During most recent Consumer Electronics show, industry giant Samsung showcased thier new line of Smart TVs, which featured technologies they felt were capable of revolutionizing the viewer experience.
Attendees who walked by their platform were treated to a magic show of sorts in which reps demonstrated how the seamless integration of sensors, built-in cameras and microphones enabled "smart" features such as gesture control, voice commands and all kinds of interactive and connectivity goodness.
The media, of course, took notice. "Samsung is doubling down on its core TV leadership and attempting to make the TV the main household Internet device, observed ReadWriteWeb's Richard MacManus.
However, it isn't all quite rainbows and butterflies for consumers. That's because, as one industry critic recently pointed out, the same intricate array of computer-inspired hardware and software designed to adapt to the preferences of each individual user can also be used to pass that information along to others without the user's knowledge. Basically, your snazzy new home entertainment system can also be thought of as a high tech peephole.
It was product expert Gary Merson of the web site HD Guru who broke down the manner in which something like this was even conceivably possible. In his analysis, published on MSNBC, Merson thoroughly explained how each component of what is a fairly complex system could be rigged to continuously collect information without anyone suspecting it was even happening. Information, he says, that hackers, or even the manufacturer Samsung can then sell to advertisers.
But before we get to that, I want to be fair and talk a bit more about what makes the TV sets so 'smart' in the first place. The plasma and LED TV sets are built with a camera and microphones located along the top of the screen bezel, both of which are connected to the Internet to allow instant access to readily available apps stored on the Samsung cloud. They also come with face and speech recognition software used by the computer to recognize who's giving the commands and hence learn that person's preferences. For instance, if you like to watch Madmen, but it's not on until later in the evening, it will eventually know enough about you to recommend some other shows you might like to view in the meantime.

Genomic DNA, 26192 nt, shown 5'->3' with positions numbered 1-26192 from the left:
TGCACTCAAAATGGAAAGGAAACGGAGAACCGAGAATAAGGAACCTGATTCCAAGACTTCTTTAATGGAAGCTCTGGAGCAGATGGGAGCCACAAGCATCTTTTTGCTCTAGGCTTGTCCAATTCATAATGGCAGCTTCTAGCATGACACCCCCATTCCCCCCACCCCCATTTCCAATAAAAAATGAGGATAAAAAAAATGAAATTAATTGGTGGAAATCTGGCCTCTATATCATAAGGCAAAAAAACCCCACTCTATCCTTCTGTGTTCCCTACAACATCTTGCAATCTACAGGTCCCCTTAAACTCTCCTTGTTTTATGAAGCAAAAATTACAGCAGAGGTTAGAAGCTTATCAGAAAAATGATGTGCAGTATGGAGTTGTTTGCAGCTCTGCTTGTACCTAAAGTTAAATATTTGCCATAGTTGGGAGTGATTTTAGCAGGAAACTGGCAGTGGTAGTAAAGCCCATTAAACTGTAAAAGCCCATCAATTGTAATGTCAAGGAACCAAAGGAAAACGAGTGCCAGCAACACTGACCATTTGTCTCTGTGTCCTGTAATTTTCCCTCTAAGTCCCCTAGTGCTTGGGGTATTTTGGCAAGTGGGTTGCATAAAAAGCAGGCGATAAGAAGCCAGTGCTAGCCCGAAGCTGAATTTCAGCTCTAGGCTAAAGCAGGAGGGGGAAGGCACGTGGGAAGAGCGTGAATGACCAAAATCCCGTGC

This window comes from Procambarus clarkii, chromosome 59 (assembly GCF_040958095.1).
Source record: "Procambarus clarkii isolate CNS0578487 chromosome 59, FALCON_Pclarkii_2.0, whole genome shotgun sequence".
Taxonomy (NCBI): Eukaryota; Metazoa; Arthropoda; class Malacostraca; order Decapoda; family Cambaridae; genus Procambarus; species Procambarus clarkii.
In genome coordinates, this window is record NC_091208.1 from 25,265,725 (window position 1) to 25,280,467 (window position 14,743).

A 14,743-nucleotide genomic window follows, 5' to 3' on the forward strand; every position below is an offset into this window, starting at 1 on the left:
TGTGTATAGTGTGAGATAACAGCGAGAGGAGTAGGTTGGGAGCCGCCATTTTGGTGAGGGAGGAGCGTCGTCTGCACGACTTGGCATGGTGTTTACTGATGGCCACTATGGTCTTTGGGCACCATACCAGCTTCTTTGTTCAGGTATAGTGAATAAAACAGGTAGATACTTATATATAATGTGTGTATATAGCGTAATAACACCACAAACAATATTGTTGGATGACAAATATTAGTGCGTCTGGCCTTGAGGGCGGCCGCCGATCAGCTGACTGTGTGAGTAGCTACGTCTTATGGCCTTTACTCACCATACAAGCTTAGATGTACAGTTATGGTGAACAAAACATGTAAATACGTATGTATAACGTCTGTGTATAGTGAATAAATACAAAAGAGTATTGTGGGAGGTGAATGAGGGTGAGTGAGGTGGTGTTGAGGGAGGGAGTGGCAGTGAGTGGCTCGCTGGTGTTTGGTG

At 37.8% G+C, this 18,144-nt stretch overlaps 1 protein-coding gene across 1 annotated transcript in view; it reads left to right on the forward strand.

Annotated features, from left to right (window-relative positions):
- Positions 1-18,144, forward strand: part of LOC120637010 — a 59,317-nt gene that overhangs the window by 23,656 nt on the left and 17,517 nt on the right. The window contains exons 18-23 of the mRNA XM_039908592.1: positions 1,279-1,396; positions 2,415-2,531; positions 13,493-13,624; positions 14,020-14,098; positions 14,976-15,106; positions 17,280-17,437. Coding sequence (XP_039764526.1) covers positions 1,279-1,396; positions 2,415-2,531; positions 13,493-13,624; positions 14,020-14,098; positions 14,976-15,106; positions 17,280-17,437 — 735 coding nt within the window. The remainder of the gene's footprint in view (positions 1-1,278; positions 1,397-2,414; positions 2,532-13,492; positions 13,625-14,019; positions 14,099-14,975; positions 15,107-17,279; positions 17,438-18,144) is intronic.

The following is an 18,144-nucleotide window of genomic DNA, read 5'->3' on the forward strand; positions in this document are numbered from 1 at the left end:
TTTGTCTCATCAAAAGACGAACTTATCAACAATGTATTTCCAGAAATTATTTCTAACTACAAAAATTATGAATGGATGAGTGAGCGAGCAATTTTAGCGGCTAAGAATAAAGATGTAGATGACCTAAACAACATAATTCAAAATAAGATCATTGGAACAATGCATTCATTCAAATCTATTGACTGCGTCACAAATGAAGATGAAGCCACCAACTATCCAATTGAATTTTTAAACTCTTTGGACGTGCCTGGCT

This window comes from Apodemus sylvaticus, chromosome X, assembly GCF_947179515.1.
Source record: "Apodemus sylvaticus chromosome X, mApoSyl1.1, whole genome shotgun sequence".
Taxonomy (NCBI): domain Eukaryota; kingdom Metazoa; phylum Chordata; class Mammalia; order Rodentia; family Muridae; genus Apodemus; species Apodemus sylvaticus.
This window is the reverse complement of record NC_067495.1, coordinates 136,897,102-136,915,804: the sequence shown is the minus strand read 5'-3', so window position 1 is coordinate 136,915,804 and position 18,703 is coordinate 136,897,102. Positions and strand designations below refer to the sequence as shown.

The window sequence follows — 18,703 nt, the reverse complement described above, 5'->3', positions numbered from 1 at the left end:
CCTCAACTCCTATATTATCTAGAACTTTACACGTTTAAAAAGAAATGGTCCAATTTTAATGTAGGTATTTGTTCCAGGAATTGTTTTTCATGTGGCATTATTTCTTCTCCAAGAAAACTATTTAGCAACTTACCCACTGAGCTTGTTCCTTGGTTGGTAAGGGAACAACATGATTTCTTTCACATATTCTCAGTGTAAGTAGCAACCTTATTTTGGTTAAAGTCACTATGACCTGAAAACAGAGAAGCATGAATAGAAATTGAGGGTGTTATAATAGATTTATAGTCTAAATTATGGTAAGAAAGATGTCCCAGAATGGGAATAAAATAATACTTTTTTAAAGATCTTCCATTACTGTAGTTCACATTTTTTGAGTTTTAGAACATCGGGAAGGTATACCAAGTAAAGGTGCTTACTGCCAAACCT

All of this sounds great, but here's the crux of Merson's criticism:
What concerns us is the integration of both an active camera and microphone. A Samsung representative tells us you can deactivate the voice feature; however this is done via software, not a hard switch like the one you use to turn a room light on or off.
And unlike other TVs, which have cameras and microphones as add-on accessories connected by a single, easily removable USB cable, you can't just unplug these sensors.
During our demo, unless the face recognition learning feature was activated, there was no indication as to whether the camera (such as a red light) and audio mics are on. And as far as the microphone is concerned the is no way to physically disconnect it or be assured it is not picking up your voice when you don’t intend it to do so.
Samsung does provide the ability to manually reposition the TV's camera away from viewers. The LED TV models allow you to manually point it upward, facing the ceiling; the plasma’s camera can be re-aimed to capture objects in the rear of the TV according a Samsung spokesperson.
Considering how much time we spend interacting or just simply being pre-occupied with our laptops, tablets, smartphones and TVs, the data that's gathered would be of great value to companies that are out to target specific potential consumers. So if your a chronic channel surfer, don't be surprised if you start seeing more commercials for prescription drugs like adderall. Hackers and even CIA can break into the operating system and watch you from your very own home.
Last week, CIA Director David Patreaus acknowledged that the agency had more than a passign interest in tapping into these very technologies to gather intelligence about "persons of interest."
- Related post: CIA can spy on you through your refrigerator
Here's a snippet of the text:
Samsung assumes no responsibility, and shall not be liable, in connection with whether any such products or services will be appropriate, functional or supported for the Samsung products or services available in your country.
The new TV sets are set to ship this month. However, judging from that, it seems like consumers now have a legit reason to wonder whether electronics companies like Samsung will soon go the way of Google, Facebook, the government and even employers in suddenly having an avid interest in how you spent your Friday night.
More “spy” technologies:
- China’s Area 51? Mysterious site spotted from space
- Video: space station’s streaming webcam to let users spy on earthlings
- How satellite technology may have tracked down Bin Laden
- Jetpacks: Origins of a spy aircraft
On SmartPlanet -- Protecting your privacy:
- How to create an easy-to-remember, ultra-secure password
- Should companies be allowed to ask for your Facebook password?
- Why you might be vulnerable to hackers (but don’t know it)
- How phone hacking works (and other lessons from the News Corp. scandal)
- Police use military spy drones to arrest U.S. citizens
- Dramatic video: hacker vs. computer